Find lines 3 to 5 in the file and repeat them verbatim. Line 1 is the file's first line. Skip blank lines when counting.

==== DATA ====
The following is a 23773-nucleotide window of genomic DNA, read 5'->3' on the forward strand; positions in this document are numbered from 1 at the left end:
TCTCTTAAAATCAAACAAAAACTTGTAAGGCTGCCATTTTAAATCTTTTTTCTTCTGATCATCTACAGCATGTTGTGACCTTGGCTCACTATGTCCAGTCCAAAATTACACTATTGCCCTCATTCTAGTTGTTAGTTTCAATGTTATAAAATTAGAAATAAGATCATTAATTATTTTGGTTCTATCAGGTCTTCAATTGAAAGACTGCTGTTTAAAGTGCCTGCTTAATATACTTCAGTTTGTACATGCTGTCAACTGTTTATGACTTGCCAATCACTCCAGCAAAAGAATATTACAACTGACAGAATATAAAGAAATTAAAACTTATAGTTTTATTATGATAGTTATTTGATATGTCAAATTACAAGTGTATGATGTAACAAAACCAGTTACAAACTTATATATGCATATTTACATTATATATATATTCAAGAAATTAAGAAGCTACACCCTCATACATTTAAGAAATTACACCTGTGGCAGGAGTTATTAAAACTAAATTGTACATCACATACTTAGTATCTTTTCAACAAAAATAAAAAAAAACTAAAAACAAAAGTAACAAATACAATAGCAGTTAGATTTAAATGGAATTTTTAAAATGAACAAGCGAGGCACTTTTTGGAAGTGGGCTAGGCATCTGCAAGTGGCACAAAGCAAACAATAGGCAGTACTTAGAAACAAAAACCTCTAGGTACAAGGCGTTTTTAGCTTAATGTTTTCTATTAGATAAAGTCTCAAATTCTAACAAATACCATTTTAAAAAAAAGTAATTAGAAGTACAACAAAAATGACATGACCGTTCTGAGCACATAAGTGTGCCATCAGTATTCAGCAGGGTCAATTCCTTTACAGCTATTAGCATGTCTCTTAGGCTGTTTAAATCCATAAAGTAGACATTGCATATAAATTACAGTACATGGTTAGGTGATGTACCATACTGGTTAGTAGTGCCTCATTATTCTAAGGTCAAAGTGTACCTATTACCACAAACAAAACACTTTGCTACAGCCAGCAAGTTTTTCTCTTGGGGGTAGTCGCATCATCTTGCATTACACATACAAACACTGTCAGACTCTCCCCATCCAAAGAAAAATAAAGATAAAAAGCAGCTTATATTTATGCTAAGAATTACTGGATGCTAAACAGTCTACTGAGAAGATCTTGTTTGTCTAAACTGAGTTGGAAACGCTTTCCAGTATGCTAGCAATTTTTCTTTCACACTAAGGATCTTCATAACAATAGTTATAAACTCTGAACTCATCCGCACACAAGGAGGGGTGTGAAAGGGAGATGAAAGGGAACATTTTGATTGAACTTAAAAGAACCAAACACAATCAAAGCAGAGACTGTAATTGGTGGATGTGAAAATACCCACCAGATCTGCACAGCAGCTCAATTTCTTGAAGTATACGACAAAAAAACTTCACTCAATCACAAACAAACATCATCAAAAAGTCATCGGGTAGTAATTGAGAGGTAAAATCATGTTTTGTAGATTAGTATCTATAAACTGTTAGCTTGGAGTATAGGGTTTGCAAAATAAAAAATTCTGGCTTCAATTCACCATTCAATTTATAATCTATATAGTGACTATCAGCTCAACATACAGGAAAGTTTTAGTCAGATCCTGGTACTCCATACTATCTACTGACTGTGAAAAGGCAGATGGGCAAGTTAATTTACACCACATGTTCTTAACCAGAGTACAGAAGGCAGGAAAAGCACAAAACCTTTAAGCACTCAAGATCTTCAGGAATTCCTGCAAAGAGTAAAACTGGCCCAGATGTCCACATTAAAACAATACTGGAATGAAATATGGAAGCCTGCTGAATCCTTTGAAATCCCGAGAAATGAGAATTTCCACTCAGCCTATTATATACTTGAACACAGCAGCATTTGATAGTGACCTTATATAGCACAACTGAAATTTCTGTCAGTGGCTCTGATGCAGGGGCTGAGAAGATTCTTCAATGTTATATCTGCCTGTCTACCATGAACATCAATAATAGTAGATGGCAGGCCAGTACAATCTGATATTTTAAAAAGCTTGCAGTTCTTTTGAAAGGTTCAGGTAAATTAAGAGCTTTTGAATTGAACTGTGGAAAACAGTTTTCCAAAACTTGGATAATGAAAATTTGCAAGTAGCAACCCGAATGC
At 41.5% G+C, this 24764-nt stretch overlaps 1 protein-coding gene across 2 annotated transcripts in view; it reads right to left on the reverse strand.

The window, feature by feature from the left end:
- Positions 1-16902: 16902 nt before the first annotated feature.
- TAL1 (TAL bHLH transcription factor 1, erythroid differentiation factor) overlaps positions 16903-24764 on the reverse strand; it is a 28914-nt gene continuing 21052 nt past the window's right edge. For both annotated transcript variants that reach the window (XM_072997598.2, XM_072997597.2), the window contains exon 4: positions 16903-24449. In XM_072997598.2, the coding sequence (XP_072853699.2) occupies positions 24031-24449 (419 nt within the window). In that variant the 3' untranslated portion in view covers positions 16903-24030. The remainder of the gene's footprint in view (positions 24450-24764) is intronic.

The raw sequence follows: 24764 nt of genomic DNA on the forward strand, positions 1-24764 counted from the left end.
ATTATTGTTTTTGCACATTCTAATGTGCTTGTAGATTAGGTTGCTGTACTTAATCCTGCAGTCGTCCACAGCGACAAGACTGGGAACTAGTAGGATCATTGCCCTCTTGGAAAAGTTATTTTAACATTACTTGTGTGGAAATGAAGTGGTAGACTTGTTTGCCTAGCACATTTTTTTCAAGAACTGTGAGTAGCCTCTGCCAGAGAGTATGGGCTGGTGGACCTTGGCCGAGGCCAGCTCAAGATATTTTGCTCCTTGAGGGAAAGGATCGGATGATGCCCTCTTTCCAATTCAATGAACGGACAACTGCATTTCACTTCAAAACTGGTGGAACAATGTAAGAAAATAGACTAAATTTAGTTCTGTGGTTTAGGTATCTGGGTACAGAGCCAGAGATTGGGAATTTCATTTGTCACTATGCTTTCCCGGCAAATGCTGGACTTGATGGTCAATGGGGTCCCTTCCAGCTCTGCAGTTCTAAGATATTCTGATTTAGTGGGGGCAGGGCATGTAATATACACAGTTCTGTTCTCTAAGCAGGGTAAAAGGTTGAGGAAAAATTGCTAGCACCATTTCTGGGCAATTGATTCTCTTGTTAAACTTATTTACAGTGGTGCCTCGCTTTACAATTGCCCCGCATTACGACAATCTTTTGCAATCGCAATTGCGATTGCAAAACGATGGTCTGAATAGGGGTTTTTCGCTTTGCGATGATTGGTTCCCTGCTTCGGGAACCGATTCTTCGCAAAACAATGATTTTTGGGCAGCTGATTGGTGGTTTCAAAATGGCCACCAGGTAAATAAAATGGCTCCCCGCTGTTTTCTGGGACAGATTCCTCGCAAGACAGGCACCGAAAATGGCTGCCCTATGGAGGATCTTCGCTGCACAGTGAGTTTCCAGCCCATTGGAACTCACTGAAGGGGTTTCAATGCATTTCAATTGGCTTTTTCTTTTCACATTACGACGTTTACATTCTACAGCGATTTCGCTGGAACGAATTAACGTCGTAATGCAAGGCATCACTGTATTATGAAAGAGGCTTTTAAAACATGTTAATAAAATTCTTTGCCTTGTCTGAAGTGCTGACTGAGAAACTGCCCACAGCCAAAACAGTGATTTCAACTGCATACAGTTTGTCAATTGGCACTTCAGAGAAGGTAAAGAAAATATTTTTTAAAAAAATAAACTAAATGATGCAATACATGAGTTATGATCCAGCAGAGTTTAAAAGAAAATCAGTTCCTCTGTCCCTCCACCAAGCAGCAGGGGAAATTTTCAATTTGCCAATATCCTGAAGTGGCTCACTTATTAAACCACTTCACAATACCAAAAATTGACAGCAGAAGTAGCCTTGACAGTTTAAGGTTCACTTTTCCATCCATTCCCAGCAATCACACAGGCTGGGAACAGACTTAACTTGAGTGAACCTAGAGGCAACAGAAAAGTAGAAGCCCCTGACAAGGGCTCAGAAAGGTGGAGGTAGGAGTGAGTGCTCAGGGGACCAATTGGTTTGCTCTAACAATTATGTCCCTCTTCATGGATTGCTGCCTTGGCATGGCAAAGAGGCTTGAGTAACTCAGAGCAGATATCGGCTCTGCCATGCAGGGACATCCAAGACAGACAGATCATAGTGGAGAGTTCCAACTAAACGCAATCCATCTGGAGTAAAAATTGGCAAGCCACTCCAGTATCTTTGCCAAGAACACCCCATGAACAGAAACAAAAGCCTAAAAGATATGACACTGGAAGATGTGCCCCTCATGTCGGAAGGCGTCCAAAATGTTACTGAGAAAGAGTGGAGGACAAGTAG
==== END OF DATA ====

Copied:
At 41.5% G+C, this 24764-nt stretch overlaps 1 protein-coding gene across 2 annotated transcripts in view; it reads right to left on the reverse strand.

The window, feature by feature from the left end:
- Positions 1-16902: 16902 nt before the first annotated feature.